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Measuring the melting temperature

  The behavior of the mean square displacement as a function of time easily allows to discriminate between solid and liquid. One might be then tempted to locate the melting temperature Tm of the simulated substance by increasing the temperature of a crystalline system until diffusion appears, and the caloric curve exhibits a jump indicating absorption of latent heat.

While these are indeed indicators of a transition from solid to liquid, the temperature at which this happen in a MD simulation is invariably higher than the melting temperature. In fact, the melting point is by definition the temperature at which the solid and the liquid phase coexist (they have the same free energy). However, lacking a liquid seed from where the liquid could nucleate and grow, overheating above melting commonly occurs. In this region the system is in a thermodynamically metastable state, nevertheless it appears stable within the simulation time. An overheated bulk crystal breaks down when its mechanical instability point is reached. This point may correspond to the vanishing of one of the shear moduli of the material or to similar instabilities, and is typically larger than Tm by an amount of the order of 20-30%.

While mechanical instability is certainly useful to estimate roughly the location of Tm, more precise methods exist. One of them consists of setting up a large sample consisting approximately of 50% solid and 50% liquid. Such a sample could be initially constructed artificially[*], and it will contain interface regions between solid and liquid. One then tries to establish an equilibrium state where solid and liquid can coexist. When this goal is achieved, the temperature of the state has to be Tm by definition.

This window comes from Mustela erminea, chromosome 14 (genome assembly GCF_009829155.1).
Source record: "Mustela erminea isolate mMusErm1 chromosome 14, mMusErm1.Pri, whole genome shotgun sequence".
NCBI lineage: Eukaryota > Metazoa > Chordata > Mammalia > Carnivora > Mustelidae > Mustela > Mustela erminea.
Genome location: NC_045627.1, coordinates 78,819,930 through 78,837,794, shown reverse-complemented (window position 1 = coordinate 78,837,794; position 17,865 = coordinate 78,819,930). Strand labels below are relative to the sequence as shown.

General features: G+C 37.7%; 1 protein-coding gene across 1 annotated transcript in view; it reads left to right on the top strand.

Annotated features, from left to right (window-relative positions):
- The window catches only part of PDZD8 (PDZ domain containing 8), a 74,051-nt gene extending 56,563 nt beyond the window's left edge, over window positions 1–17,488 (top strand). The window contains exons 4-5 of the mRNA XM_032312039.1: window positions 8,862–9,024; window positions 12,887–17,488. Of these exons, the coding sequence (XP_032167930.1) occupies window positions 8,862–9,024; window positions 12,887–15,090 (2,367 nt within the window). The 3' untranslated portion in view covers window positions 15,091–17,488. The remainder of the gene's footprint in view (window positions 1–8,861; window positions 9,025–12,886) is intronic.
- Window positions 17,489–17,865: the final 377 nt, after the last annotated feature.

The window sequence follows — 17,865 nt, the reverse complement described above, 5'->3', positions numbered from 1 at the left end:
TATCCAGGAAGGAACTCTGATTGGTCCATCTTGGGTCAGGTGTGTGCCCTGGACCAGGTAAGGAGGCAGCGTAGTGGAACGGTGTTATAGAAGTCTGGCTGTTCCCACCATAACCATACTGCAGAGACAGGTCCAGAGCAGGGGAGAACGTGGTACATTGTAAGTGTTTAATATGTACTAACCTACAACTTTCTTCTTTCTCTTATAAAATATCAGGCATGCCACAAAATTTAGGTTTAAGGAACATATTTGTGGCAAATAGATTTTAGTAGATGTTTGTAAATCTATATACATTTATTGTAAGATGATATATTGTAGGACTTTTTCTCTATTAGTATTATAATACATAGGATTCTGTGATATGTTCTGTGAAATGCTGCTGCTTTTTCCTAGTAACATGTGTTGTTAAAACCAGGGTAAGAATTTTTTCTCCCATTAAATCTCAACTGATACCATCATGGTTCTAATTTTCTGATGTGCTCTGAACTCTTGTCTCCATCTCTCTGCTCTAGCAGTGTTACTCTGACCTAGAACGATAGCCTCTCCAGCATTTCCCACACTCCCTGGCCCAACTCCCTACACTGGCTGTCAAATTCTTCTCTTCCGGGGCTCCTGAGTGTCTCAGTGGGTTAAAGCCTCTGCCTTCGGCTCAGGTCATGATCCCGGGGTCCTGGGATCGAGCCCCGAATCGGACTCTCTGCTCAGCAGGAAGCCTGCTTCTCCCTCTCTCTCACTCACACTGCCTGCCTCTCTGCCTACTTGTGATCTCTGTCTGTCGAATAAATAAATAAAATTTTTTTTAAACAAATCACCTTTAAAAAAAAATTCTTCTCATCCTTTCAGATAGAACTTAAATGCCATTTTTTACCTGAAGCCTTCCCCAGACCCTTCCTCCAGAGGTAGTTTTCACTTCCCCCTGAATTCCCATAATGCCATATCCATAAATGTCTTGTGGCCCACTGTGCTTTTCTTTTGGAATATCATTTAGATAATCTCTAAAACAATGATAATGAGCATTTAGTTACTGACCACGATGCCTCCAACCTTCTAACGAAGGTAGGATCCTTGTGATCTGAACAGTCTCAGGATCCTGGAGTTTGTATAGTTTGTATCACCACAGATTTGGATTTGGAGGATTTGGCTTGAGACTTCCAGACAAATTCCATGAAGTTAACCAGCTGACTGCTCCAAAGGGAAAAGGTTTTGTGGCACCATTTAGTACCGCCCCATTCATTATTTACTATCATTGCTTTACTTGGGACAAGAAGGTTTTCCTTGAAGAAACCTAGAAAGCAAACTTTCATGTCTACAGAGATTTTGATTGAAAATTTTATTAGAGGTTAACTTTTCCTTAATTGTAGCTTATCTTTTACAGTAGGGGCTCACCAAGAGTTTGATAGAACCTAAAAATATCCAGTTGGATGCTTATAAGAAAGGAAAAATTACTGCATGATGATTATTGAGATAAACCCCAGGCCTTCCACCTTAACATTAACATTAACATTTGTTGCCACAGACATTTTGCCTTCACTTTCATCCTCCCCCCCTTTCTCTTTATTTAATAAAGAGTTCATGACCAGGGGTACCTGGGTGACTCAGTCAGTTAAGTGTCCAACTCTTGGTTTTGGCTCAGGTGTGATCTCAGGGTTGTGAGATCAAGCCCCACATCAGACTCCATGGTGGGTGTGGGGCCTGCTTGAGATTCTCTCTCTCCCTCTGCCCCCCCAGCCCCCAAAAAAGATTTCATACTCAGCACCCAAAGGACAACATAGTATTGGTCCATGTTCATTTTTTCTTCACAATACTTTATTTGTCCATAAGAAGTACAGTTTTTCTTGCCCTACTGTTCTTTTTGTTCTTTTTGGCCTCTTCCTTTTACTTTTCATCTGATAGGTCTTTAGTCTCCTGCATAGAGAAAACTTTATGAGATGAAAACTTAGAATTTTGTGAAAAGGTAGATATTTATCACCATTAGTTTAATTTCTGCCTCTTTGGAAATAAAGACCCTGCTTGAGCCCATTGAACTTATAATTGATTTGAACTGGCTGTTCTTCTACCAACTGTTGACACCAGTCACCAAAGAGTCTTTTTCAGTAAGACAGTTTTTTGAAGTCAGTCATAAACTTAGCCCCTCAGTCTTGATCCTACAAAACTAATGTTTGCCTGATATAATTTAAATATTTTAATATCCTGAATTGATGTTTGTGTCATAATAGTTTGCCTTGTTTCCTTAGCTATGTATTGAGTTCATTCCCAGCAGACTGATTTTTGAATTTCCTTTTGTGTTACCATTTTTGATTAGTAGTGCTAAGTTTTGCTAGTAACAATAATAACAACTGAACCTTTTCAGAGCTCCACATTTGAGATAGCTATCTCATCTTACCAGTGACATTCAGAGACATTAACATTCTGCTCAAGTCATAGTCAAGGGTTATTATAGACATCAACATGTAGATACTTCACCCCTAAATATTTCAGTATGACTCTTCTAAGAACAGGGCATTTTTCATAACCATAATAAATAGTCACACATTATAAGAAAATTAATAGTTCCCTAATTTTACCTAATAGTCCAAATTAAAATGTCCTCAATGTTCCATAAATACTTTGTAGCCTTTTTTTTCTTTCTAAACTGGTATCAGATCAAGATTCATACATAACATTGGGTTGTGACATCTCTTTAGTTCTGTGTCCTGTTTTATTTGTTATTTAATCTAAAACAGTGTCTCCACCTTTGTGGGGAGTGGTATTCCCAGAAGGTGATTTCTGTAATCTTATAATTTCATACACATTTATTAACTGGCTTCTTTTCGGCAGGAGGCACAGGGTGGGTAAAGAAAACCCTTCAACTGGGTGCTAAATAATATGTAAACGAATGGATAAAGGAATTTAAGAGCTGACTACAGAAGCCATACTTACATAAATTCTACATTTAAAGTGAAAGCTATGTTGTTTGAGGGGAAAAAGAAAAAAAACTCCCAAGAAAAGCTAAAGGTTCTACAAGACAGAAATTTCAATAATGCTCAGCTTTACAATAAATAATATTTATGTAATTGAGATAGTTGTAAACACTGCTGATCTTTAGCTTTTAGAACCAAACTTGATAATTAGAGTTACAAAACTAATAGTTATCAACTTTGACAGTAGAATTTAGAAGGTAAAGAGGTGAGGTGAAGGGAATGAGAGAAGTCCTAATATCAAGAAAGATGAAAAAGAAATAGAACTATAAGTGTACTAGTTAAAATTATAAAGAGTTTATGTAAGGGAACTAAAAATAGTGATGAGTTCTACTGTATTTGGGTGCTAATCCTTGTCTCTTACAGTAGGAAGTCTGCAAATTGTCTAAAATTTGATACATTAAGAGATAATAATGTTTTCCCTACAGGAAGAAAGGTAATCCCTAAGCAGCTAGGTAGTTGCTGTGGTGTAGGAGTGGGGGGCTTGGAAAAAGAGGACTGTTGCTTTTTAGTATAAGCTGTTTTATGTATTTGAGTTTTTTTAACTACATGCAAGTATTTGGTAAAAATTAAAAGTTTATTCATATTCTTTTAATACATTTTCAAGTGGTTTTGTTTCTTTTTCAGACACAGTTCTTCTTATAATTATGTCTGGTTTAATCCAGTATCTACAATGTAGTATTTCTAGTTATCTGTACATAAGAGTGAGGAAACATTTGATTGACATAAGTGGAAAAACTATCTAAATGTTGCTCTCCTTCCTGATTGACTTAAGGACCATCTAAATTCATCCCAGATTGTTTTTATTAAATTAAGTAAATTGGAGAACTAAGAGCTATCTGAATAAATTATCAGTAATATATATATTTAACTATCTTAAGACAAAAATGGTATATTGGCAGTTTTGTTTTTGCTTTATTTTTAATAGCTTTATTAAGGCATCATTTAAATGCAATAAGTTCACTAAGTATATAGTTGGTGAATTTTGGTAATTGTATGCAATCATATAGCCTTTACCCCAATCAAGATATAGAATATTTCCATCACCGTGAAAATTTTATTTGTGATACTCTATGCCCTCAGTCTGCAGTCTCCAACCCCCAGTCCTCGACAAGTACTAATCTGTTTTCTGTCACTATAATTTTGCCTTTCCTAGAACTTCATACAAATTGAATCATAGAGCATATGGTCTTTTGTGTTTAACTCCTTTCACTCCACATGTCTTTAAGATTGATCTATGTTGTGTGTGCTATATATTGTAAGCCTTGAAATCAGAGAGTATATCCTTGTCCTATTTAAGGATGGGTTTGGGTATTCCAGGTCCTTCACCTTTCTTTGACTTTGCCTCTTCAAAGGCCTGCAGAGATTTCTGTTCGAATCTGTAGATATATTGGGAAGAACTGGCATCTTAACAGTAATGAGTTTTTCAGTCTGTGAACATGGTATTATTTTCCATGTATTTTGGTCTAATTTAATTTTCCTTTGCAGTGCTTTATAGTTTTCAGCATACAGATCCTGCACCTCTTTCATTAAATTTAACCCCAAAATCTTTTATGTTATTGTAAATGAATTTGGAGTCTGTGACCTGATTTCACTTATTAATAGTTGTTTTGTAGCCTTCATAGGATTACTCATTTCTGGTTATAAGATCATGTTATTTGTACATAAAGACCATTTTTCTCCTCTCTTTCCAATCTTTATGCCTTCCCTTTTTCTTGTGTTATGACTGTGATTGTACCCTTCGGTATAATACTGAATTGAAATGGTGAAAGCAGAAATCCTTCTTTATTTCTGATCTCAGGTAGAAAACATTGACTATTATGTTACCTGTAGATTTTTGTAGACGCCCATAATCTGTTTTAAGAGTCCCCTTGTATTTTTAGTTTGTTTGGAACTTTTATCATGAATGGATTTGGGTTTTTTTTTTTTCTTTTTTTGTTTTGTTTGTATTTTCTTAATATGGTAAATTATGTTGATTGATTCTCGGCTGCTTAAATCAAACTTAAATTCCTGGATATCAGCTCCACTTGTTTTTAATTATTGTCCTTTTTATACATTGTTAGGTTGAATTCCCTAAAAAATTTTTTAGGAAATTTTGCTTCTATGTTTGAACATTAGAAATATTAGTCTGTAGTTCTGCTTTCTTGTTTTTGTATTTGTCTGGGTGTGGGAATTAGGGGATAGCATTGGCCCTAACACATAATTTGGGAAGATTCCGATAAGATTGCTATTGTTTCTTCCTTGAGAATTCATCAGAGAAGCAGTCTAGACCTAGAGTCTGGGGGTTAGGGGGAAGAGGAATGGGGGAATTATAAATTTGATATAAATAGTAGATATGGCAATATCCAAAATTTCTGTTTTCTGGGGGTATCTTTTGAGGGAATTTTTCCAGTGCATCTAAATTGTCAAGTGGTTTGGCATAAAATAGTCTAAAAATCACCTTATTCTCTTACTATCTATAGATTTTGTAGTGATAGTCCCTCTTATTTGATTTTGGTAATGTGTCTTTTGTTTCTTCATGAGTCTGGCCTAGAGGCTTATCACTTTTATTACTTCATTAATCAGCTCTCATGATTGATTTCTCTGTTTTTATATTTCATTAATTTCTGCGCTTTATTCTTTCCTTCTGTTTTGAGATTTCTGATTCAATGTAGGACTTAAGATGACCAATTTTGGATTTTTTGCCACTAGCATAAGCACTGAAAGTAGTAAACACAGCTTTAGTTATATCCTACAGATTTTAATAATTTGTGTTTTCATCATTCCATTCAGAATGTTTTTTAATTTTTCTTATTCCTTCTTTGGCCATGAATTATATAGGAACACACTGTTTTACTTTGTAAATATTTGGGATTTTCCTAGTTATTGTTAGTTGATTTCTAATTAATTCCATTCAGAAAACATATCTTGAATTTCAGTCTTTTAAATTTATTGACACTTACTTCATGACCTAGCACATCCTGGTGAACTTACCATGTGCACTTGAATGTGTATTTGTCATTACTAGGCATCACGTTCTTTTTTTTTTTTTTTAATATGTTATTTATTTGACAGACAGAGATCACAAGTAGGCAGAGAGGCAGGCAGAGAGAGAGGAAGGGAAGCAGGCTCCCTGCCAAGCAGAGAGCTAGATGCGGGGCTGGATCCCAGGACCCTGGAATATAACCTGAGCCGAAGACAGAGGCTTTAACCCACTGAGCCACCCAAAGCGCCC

To this end, the system is evolved microcanonically at an energy E believed to be in proximity of the melting jump in the caloric curve. Let us call $T_\circ$ the initial temperature assumed by the system. This temperature is an increasing but unknown function of the energy E, and it will in general differ from Tm. Suppose that $T_\circ \gt T_m$. Then, the liquid is favored over the solid, and the solid-liquid interfaces present in the system will start to move in order to increase the fraction of liquid at the expense of the solid. In other words, some material melts. As this happens, the corresponding latent heat of melting is absorbed by the system. Since the total energy is conserved, absorption of latent heat automatically implies a decrease of the kinetic energy. Therefore, the temperature goes down. The force driving the motion of the solid-liquid interface will also decrease, and as time goes on, the position of the interface and the temperature will exponentially reach an equilibrium state. The temperature will then be Tm.

If $T_\circ < T_m$, the inverse reasoning applies: latent heat is released and converted into kinetic energy, and temperature again converges exponentially to Tm, this time from below.

The melting temperature depends on the pressure of the system. A pressure measurement on the final state is also required to characterize it thermodynamically. More often, the above procedure is carried out using constant pressure techniques (see §3.11). In this case, the volume of the box automatically changes as material melts or crystallizes, to accommodate the difference in density between the two phases at constant pressure.


next up previous contents
Next: Real space correlations Up: Running, measuring, analyzing Previous: Pressure
Furio Ercolessi
9/10/1997